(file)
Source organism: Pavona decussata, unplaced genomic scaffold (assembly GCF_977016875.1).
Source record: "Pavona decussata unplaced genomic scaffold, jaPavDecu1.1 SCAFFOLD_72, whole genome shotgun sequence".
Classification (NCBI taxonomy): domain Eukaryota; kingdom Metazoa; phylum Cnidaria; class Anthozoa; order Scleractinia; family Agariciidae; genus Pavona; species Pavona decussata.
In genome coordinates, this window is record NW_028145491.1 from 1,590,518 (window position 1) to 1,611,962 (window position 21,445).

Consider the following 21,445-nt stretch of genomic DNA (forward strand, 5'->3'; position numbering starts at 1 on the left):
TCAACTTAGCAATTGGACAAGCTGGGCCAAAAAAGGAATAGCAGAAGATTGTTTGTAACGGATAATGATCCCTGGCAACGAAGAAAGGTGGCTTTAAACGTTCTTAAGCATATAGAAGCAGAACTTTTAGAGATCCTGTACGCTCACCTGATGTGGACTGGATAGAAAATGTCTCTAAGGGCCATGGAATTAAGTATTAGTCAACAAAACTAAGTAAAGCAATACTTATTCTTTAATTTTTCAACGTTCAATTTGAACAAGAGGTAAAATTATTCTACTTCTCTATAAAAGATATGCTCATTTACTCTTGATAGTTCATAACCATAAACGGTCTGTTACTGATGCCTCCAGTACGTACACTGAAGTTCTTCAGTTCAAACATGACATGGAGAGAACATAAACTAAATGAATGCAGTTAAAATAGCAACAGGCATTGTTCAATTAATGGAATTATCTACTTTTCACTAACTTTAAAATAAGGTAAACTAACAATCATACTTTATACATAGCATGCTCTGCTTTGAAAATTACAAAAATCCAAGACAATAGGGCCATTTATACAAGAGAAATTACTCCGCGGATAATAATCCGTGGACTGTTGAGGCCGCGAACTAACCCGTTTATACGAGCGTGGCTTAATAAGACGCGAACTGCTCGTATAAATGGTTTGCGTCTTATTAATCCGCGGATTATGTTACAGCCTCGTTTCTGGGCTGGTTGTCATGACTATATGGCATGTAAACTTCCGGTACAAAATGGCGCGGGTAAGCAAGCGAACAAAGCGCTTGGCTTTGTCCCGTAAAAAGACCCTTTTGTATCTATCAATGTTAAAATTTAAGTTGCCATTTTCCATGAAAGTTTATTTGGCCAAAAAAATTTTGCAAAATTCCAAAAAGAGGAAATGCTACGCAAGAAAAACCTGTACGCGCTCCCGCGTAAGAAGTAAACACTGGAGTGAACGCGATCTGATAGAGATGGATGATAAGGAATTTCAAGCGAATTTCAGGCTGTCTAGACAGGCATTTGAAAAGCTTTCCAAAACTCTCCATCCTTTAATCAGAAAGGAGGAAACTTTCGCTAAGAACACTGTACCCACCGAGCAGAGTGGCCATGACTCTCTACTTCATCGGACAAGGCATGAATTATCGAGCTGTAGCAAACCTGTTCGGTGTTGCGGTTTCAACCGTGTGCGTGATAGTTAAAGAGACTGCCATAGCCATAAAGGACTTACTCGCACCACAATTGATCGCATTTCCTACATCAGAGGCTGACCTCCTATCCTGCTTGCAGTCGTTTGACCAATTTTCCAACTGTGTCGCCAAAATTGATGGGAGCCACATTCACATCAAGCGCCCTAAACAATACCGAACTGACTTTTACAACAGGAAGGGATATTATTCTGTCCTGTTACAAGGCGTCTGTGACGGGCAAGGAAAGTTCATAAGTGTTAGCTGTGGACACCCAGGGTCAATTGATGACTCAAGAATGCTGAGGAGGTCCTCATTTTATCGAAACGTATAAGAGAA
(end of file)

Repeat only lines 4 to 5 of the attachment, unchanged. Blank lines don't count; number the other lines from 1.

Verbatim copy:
In genome coordinates, this window is record NW_028145491.1 from 1,590,518 (window position 1) to 1,611,962 (window position 21,445).

Consider the following 21,445-nt stretch of genomic DNA (forward strand, 5'->3'; position numbering starts at 1 on the left):